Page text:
Think: reaching out for support or comfort from a caregiver, and the caregiver responds with a “toughen up, get over it, that’s not a big deal” response. This creates a dynamic of wanting care and comfort but avoiding reaching out for it in order to avoid disappointment. 

Hence, our ghost friend who wants to haunt the person but remains in their chair simply waiting for the attention of the person they want to haunt.

Doodle of a secure attachment as a ghost. Ghost is following someone as they run and is saying "I suppose I could ask if she's cool being haunted right now, but I support her other interests and I know she'll be around for me to haunt later."

Secure Attachment Style

Secure attachment is marked by low relational avoidance and low relational anxiety. 

A child develops secure attachment with their caregivers when they provide a sense of safety, attunement, comfort, and support. This type of caregiver is consistent in their responses (not perfect! but tuned in and responsive most of the time), which allows a child to build a foundation for understanding relationships and balancing boundaries and closeness.

Hence, our secure attachment ghost friend who wants to haunt the person but recognizes their haunting partner is busy doing something they love and trusts that they’ll be available later.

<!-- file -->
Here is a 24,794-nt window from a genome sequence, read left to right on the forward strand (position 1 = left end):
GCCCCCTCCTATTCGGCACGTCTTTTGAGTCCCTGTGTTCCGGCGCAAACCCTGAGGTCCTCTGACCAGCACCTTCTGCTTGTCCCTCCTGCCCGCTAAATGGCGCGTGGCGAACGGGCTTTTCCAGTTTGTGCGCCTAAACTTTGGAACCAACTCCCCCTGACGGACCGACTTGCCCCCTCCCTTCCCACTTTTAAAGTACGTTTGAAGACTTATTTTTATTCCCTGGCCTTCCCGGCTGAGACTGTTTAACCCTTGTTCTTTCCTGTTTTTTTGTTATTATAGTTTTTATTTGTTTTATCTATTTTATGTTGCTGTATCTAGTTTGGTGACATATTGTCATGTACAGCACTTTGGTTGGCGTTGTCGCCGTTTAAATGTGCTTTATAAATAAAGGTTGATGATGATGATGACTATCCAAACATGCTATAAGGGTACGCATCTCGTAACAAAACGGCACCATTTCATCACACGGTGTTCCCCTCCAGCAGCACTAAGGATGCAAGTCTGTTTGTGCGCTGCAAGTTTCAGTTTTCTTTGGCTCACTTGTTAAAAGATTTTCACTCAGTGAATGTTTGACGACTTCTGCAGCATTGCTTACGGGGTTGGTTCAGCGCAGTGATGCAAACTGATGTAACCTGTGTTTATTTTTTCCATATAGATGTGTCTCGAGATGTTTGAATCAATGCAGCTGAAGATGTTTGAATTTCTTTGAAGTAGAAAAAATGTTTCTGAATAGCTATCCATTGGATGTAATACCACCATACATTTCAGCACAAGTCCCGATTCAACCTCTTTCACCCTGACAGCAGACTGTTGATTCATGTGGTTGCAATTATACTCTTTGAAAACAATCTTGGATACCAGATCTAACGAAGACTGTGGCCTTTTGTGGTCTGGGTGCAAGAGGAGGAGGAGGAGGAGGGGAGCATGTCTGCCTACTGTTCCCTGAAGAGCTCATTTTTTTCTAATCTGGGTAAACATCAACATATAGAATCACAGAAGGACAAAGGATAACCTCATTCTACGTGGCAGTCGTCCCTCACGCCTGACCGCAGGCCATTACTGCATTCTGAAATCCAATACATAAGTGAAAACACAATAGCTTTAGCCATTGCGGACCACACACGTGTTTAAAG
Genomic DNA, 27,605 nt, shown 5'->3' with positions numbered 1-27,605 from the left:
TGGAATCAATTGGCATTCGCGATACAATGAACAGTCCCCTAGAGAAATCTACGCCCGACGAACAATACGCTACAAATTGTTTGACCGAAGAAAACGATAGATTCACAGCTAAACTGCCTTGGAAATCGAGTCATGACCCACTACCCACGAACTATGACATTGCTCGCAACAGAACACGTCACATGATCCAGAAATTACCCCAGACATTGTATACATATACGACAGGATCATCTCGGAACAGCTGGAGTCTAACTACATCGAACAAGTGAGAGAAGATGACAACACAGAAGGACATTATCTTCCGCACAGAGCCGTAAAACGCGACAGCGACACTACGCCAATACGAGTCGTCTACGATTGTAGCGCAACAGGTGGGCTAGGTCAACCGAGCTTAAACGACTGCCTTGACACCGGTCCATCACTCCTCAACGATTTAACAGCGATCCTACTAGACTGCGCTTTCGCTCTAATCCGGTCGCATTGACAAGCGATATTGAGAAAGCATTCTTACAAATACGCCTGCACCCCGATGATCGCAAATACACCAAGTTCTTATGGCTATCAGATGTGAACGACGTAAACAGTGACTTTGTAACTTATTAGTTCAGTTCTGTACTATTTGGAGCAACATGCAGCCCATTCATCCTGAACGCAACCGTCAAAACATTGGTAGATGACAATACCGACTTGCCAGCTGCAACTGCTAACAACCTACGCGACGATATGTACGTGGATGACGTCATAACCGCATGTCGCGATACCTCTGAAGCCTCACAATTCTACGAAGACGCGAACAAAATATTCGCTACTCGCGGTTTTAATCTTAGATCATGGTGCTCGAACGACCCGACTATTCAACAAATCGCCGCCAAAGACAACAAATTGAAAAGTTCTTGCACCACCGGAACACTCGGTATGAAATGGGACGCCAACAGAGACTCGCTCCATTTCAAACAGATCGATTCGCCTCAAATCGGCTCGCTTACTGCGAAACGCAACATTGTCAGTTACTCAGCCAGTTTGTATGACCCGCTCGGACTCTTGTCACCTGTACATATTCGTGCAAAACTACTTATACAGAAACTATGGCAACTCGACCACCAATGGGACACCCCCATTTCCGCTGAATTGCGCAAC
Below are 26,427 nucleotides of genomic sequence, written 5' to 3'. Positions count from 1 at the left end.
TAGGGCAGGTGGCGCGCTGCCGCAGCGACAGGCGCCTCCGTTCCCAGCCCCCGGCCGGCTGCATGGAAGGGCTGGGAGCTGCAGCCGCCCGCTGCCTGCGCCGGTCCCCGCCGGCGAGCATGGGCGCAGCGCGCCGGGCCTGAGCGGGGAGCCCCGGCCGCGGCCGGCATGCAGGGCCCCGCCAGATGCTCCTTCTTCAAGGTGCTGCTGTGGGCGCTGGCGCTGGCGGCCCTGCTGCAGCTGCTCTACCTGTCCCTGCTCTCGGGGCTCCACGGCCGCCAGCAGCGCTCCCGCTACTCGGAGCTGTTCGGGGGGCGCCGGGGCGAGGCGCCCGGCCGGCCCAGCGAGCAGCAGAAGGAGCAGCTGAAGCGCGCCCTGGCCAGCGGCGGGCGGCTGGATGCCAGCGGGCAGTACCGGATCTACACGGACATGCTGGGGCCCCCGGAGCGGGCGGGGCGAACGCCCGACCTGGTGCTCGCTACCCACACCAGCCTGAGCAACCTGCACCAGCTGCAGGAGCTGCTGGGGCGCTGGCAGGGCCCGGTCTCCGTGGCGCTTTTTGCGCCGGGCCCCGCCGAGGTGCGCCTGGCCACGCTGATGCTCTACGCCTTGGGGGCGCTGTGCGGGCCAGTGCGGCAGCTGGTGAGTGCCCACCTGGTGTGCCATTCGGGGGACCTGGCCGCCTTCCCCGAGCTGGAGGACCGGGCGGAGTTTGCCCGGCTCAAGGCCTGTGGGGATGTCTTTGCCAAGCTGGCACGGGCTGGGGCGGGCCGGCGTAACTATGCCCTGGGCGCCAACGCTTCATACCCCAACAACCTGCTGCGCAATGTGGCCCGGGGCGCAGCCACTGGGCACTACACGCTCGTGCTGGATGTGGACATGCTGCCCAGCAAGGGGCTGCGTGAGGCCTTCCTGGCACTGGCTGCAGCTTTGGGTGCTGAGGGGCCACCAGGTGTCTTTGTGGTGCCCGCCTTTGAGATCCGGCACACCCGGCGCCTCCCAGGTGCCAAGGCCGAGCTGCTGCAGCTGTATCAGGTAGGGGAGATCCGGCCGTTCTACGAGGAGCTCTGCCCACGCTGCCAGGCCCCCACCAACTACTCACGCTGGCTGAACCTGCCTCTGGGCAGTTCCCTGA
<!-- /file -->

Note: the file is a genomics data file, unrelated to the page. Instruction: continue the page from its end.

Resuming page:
Download a PDF of this Art:

Image Description for Screen Readers:

There are three doodles in this Ghost Attachment Style series. 

The first doodle is a drawing of a grey and white brick shower with two soap bottles on the floor. There is a ghost in the forefront of the drawing who has an anxious expression and is saying, “Let me haunt you ALL THE TIME!!” Behind the ghost is a person who is scared and wrapped up in the shower curtain. The doodle has a yellow banner across it that reads, “Preoccupied.”

The second doodle is a drawing of a living room with brown patterned floors and an off white wall color. There are two pictures hanging on the right side of the wall, one is of a smiling rainbow and the other is of a dark rain cloud. On the left side of the doodle is a brown side table with a black lamp that is glowing and a pink salt lamp on it. In the middle of the drawing is a ghost sitting in an armchair with a flat affect who is saying, “It’s fine. I don’t need to haunt you. I’ll just be over here if you want to be haunted.” The doodle has a yellow banner across it that reads, “Avoidant.”

The third doodle is of an outdoor scene, with blue skies, grey ground, and green trees in the foreground. In the right side of the drawing, there is a person running who has dark hair pulled into a ponytail, and is wearing a red tank top with white shorts. There is a ghost to the left side of the drawing with a happy expression who is saying, “I  suppose I could ask if she’s cool being haunted right now, but I support her other interests and I know she’ll be around for me to haunt later.” The doodle has a yellow banner across it that reads, “Secure.”


  1. Hi Lindsay, I love your drawings. Would I be able to use these on social media for the charity I work for? We are called Foundation for Change, based in London, and we run a psychology course for people with a history of addiction. we have a whole day on attachment and these would be perfect.